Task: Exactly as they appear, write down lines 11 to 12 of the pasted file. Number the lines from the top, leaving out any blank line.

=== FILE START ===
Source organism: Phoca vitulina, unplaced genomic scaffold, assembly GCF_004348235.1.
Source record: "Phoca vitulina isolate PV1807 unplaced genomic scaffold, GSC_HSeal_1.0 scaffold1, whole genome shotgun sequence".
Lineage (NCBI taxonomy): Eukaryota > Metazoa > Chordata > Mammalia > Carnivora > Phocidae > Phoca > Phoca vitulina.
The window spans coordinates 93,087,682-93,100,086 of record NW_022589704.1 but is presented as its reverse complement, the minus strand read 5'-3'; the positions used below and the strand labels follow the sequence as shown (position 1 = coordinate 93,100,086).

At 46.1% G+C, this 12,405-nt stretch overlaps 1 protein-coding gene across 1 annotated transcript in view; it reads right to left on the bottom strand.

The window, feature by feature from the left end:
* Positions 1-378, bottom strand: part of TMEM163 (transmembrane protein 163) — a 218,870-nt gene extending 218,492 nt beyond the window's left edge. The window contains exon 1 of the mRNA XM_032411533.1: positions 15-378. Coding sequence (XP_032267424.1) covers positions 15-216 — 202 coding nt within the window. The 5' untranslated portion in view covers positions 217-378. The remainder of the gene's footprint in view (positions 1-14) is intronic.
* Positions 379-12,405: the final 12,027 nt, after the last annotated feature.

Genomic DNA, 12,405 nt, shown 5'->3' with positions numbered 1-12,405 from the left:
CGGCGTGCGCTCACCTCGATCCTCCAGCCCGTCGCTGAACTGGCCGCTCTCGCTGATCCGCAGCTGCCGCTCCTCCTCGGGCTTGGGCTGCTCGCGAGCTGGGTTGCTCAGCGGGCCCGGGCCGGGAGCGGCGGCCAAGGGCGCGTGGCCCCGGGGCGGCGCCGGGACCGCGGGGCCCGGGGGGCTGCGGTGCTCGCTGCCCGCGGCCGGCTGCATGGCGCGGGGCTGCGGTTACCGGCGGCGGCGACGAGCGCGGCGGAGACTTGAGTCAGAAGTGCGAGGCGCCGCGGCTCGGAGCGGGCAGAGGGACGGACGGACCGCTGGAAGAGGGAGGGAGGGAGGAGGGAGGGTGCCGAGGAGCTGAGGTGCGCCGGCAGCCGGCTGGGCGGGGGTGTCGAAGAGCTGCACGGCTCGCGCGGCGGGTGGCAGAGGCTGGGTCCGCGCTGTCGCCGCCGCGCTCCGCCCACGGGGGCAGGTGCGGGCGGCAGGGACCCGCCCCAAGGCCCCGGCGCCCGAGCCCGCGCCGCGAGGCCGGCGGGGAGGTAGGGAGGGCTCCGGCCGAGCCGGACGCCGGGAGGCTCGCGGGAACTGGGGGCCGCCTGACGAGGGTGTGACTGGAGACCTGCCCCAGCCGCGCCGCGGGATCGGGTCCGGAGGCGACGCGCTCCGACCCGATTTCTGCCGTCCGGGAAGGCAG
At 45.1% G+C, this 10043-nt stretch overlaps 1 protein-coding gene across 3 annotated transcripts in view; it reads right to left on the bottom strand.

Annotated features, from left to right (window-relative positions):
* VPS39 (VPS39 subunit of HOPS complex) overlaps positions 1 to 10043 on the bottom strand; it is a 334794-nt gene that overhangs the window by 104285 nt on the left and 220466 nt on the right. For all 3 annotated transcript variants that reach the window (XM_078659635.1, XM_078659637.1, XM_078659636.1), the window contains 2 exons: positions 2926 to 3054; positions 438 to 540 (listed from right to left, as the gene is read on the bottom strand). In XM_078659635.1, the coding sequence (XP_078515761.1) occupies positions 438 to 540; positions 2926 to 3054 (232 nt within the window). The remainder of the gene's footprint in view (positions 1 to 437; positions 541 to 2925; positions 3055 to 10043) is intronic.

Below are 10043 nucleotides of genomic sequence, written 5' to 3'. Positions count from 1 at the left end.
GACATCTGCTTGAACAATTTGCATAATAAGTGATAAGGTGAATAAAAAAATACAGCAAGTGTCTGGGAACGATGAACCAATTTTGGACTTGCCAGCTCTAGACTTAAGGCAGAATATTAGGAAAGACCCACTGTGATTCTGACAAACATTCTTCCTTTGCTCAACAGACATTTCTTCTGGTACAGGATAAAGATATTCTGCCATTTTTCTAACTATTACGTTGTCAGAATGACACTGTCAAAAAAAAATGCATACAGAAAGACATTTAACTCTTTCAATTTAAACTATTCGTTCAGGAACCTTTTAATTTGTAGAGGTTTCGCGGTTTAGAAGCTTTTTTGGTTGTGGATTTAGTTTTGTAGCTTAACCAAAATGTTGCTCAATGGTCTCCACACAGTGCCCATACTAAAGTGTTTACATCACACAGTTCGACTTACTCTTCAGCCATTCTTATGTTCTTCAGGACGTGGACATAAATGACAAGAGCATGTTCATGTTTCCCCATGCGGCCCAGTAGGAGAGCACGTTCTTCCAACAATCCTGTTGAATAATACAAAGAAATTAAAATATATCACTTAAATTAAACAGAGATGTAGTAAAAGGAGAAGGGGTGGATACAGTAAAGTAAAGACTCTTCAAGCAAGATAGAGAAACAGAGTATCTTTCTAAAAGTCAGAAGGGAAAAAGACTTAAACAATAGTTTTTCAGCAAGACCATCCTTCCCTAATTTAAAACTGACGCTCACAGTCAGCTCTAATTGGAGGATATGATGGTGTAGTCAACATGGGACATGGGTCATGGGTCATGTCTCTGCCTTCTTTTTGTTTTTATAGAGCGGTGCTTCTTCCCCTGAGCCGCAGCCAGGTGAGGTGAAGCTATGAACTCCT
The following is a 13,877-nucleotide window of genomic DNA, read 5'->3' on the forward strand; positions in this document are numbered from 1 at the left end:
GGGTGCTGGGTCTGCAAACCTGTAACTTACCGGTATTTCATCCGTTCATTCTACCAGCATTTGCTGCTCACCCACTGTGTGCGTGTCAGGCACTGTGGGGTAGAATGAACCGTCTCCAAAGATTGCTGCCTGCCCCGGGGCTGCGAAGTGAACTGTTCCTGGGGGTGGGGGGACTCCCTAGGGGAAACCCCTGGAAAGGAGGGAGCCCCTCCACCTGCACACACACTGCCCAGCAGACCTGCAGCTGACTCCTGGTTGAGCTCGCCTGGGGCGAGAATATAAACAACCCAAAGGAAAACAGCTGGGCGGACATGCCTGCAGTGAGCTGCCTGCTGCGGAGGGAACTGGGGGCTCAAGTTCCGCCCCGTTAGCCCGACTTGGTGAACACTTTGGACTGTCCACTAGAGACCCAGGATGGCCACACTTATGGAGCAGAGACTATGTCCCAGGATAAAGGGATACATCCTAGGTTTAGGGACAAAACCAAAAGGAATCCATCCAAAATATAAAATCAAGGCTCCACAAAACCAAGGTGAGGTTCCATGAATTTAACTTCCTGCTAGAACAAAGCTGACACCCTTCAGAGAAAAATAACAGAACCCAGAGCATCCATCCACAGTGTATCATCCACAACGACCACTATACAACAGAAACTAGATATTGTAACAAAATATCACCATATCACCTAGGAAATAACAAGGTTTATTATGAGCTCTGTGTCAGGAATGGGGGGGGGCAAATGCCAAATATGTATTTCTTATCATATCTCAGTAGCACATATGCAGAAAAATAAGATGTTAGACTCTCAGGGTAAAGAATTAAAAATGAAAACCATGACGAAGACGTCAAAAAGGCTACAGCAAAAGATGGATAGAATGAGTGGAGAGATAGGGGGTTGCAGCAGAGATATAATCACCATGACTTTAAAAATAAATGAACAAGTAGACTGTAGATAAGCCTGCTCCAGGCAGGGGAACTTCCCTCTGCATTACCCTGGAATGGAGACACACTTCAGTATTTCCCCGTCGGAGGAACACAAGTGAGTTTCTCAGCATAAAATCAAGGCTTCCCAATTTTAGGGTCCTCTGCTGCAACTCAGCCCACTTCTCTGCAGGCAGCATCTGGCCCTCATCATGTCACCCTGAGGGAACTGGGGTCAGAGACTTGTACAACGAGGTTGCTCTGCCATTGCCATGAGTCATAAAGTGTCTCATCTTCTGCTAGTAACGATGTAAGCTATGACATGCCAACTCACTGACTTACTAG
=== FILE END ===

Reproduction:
At 45.1% G+C, this 10043-nt stretch overlaps 1 protein-coding gene across 3 annotated transcripts in view; it reads right to left on the bottom strand.

Annotated features, from left to right (window-relative positions):